When I think of the work that we adults do every day, I see the hidden genius parts of it. If you look closely, you will come to understand as I have that other people notice as well, AND we all have different ways of seeing. Seeing, when it is expressed, is called valuing.
Being in Northern New England at this time has been a revelation. For the one-hundred and thirty of us new to Proctor this year, the routines are still new, but thankfully not as much as they were in the fall when they were “shiny” new. As we head into winter, we find more of our rhythm in this second trimester. We ground ourselves to our obligations and the joys of our time together as a school community as we creep up on the longest evening of the year.
In Indigenous communities, strong medicine means that you are in the presence of something that morphs and changes the very core of who you are, or even a situation. For many indigenous communities, healing is in the land. It’s even in the rocks and air. Just about everything possesses some kind of medicine or teaching from which a person can learn. Powerful medicine transforms. It heals.
Recently, the Proctor Woodlands Research Team (Proctor’s latest evolution of academic and afternoon program work) and I traveled up to a point on their trail map - marked E7. We also traversed over to D7, and C7 - as the crow flies. To look at the flattened representation of that area on that map, those pins were actually a series of bright orange stakes in the ground set at regular intervals marking the spots from which the group would do their work. To be precise, E7 is indicated on the map in the Proctor Woodlands that stretches due northwest from the Woodlands Office.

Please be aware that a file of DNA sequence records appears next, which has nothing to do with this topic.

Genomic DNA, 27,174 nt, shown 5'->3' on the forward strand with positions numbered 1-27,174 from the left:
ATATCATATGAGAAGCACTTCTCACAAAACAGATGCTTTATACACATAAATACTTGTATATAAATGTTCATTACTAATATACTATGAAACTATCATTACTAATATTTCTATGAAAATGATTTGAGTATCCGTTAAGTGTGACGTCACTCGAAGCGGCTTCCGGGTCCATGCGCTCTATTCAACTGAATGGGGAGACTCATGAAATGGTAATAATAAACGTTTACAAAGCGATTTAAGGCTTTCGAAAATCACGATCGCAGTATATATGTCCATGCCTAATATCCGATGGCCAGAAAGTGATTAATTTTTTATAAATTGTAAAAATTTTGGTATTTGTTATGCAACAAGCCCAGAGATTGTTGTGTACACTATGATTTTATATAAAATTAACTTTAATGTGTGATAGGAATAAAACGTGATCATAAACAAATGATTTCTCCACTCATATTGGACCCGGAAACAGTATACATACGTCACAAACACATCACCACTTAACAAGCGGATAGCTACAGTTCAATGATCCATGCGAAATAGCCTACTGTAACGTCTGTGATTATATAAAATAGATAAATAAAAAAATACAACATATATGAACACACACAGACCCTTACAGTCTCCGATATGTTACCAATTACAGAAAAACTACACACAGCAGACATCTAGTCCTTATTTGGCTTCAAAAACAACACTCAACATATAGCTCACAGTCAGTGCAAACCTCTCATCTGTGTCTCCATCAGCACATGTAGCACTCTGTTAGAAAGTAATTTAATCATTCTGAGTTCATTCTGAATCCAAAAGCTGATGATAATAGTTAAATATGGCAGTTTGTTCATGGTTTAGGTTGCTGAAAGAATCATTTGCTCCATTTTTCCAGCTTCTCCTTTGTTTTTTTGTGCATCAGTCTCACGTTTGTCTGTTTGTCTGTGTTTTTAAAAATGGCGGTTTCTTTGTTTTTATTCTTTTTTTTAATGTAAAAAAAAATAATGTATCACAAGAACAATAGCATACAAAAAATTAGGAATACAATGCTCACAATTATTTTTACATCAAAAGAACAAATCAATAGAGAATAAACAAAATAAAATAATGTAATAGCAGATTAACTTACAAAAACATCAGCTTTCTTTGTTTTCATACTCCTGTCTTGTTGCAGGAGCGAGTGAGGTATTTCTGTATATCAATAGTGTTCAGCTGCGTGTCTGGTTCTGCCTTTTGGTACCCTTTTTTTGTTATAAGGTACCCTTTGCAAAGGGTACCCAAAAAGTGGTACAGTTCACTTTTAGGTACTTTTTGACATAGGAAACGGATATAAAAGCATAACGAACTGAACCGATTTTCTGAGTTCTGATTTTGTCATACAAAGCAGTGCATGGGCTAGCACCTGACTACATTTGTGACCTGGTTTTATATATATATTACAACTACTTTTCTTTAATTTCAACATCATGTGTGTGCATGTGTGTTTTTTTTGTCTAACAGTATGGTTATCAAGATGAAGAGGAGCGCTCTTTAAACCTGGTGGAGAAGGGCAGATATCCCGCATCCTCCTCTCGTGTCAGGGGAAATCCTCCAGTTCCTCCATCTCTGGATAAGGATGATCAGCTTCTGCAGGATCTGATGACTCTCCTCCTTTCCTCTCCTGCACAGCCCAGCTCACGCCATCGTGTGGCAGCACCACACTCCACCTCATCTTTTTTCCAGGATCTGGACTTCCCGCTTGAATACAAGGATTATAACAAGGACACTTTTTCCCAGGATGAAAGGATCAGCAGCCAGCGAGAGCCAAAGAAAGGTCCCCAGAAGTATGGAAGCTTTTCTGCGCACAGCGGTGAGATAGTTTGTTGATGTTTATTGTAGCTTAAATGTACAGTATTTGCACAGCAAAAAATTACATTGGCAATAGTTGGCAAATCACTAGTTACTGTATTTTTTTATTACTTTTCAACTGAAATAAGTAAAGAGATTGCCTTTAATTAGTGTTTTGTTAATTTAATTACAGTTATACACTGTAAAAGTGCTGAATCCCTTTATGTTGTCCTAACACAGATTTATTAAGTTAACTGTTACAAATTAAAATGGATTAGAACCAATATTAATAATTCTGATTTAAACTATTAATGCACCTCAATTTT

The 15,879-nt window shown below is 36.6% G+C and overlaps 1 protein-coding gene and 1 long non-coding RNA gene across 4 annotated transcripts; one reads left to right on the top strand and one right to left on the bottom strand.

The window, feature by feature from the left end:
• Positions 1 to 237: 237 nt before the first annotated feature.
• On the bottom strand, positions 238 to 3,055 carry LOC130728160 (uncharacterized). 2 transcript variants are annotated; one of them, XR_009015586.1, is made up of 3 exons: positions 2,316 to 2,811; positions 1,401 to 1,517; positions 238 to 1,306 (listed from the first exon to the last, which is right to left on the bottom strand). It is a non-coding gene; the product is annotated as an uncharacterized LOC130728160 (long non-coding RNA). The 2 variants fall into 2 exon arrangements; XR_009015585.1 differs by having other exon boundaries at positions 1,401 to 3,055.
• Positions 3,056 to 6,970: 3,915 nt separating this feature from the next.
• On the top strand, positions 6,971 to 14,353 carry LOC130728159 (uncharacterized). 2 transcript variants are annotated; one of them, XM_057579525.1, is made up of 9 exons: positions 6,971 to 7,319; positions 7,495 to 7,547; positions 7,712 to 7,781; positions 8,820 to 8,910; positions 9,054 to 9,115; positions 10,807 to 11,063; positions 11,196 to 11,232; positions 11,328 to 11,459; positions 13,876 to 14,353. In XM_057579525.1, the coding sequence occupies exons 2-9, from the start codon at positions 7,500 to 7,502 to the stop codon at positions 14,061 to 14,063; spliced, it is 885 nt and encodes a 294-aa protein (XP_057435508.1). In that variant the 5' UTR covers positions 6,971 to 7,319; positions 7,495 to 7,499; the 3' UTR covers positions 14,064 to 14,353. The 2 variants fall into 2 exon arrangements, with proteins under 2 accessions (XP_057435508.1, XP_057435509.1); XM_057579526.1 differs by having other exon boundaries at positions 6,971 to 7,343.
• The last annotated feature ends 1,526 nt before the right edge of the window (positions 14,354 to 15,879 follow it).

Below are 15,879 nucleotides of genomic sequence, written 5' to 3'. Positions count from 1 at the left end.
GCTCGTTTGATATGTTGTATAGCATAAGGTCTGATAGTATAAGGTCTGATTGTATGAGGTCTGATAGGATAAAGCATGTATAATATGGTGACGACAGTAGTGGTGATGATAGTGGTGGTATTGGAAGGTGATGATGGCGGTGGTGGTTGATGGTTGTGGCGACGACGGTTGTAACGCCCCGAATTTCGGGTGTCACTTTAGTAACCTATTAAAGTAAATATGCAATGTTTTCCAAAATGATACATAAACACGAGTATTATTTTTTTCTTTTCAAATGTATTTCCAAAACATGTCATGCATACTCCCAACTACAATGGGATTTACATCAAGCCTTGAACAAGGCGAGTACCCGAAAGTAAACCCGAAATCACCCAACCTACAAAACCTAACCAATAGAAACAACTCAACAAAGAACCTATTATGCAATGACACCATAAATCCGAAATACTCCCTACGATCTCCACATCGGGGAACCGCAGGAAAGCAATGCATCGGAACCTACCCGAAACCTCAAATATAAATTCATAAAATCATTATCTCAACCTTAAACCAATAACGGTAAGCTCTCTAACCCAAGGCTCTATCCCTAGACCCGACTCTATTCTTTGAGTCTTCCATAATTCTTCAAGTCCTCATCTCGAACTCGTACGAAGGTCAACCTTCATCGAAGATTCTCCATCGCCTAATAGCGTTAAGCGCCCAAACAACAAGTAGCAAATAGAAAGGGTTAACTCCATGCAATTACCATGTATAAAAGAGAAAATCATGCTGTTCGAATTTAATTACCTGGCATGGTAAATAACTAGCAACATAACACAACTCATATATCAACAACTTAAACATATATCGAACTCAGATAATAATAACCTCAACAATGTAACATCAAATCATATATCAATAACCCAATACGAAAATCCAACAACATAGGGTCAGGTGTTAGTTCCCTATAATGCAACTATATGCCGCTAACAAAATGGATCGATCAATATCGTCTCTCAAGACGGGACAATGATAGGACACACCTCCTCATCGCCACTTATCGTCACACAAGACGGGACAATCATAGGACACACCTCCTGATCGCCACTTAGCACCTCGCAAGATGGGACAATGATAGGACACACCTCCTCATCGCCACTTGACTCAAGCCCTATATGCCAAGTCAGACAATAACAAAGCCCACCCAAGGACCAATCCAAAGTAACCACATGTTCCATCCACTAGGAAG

Today’s offering for The Journey comes through the voices of John Around Him and Lori Patriaca ‘01, both of whom have served a critical role in helping our Proctor community connect with, understand, and become a part of the Lakota communities of South Dakota, continuing a legacy of connection first made by John’s father, John Around Him, and late faculty member George Emeny in the 1980s. John spent last week visiting classes, spending time with students and faculty, and immersing himself in all that is Proctor. Enjoy John and Lori’s offering below.
This week at Proctor marks the period of settling. Just as the leaves in their autumnal colors change and fall, so, too, does our affective model of education begin to shift, unfold, and deepen as a storyline in a novel does. Every school where I have worked has a rhythm all its own.